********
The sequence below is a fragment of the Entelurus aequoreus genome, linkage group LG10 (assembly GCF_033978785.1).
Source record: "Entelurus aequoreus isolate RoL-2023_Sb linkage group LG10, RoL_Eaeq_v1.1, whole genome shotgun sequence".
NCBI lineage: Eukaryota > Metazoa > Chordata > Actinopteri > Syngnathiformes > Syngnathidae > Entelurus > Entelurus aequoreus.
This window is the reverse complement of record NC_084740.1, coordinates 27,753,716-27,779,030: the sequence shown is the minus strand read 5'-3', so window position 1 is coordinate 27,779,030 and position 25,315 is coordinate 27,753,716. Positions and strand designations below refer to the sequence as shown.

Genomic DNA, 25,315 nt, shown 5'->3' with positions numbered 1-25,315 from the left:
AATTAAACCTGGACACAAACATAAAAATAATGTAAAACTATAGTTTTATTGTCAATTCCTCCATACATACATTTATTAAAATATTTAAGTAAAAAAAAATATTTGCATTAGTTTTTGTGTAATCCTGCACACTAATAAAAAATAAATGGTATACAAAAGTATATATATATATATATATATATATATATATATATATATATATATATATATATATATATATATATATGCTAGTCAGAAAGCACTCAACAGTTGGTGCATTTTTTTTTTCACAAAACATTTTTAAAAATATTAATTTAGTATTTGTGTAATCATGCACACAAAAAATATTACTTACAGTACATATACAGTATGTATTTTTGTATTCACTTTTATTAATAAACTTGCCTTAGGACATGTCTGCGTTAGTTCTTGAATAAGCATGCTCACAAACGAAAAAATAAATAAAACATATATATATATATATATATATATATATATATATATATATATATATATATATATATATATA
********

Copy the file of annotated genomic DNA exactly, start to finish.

The sequence below is a fragment of the Entelurus aequoreus genome, linkage group LG10 (assembly GCF_033978785.1).
Source record: "Entelurus aequoreus isolate RoL-2023_Sb linkage group LG10, RoL_Eaeq_v1.1, whole genome shotgun sequence".
NCBI lineage: Eukaryota > Metazoa > Chordata > Actinopteri > Syngnathiformes > Syngnathidae > Entelurus > Entelurus aequoreus.
This window is the reverse complement of record NC_084740.1, coordinates 27,753,716-27,779,030: the sequence shown is the minus strand read 5'-3', so window position 1 is coordinate 27,779,030 and position 25,315 is coordinate 27,753,716. Positions and strand designations below refer to the sequence as shown.

Genomic DNA, 25,315 nt, shown 5'->3' with positions numbered 1-25,315 from the left:
AATTAAACCTGGACACAAACATAAAAATAATGTAAAACTATAGTTTTATTGTCAATTCCTCCATACATACATTTATTAAAATATTTAAGTAAAAAAAAATATTTGCATTAGTTTTTGTGTAATCCTGCACACTAATAAAAAATAAATGGTATACAAAAGTATATATATATATATATATATATATATATATATATATATATATATATATATATATATATATATATATGCTAGTCAGAAAGCACTCAACAGTTGGTGCATTTTTTTTTTCACAAAACATTTTTAAAAATATTAATTTAGTATTTGTGTAATCATGCACACAAAAAATATTACTTACAGTACATATACAGTATGTATTTTTGTATTCACTTTTATTAATAAACTTGCCTTAGGACATGTCTGCGTTAGTTCTTGAATAAGCATGCTCACAAACGAAAAAATAAATAAAACATATATATATATATATATATATATATATATATATATATATATATATATATATATATATATA